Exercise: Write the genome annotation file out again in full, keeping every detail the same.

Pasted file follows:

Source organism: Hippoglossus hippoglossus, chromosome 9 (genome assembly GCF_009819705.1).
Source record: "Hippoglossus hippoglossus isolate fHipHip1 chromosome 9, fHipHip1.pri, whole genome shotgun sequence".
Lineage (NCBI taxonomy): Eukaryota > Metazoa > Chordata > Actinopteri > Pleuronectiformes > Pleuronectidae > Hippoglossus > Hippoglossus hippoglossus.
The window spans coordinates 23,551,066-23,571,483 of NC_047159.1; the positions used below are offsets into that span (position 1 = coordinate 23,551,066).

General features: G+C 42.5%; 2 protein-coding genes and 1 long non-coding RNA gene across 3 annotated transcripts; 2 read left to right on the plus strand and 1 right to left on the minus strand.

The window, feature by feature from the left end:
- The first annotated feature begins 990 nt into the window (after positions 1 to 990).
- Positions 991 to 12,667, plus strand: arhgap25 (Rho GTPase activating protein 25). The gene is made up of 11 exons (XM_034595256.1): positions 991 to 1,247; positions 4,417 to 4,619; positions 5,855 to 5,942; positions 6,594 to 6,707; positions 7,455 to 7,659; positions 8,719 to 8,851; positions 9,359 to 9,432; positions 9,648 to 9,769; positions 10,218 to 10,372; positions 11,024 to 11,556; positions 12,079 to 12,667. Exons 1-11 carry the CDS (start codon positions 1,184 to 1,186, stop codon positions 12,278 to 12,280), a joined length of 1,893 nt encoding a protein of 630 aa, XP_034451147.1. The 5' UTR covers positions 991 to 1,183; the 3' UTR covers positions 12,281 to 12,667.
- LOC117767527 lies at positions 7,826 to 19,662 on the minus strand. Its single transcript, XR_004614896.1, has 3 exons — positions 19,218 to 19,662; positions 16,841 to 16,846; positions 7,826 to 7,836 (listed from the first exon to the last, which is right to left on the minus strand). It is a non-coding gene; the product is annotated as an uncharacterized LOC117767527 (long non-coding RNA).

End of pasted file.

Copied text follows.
Source organism: Hippoglossus hippoglossus, chromosome 9 (genome assembly GCF_009819705.1).
Source record: "Hippoglossus hippoglossus isolate fHipHip1 chromosome 9, fHipHip1.pri, whole genome shotgun sequence".
Lineage (NCBI taxonomy): Eukaryota > Metazoa > Chordata > Actinopteri > Pleuronectiformes > Pleuronectidae > Hippoglossus > Hippoglossus hippoglossus.
The window spans coordinates 23,551,066-23,571,483 of NC_047159.1; the positions used below are offsets into that span (position 1 = coordinate 23,551,066).

General features: G+C 42.5%; 2 protein-coding genes and 1 long non-coding RNA gene across 3 annotated transcripts; 2 read left to right on the plus strand and 1 right to left on the minus strand.

The window, feature by feature from the left end:
- The first annotated feature begins 990 nt into the window (after positions 1 to 990).
- Positions 991 to 12,667, plus strand: arhgap25 (Rho GTPase activating protein 25). The gene is made up of 11 exons (XM_034595256.1): positions 991 to 1,247; positions 4,417 to 4,619; positions 5,855 to 5,942; positions 6,594 to 6,707; positions 7,455 to 7,659; positions 8,719 to 8,851; positions 9,359 to 9,432; positions 9,648 to 9,769; positions 10,218 to 10,372; positions 11,024 to 11,556; positions 12,079 to 12,667. Exons 1-11 carry the CDS (start codon positions 1,184 to 1,186, stop codon positions 12,278 to 12,280), a joined length of 1,893 nt encoding a protein of 630 aa, XP_034451147.1. The 5' UTR covers positions 991 to 1,183; the 3' UTR covers positions 12,281 to 12,667.
- LOC117767527 lies at positions 7,826 to 19,662 on the minus strand. Its single transcript, XR_004614896.1, has 3 exons — positions 19,218 to 19,662; positions 16,841 to 16,846; positions 7,826 to 7,836 (listed from the first exon to the last, which is right to left on the minus strand). It is a non-coding gene; the product is annotated as an uncharacterized LOC117767527 (long non-coding RNA).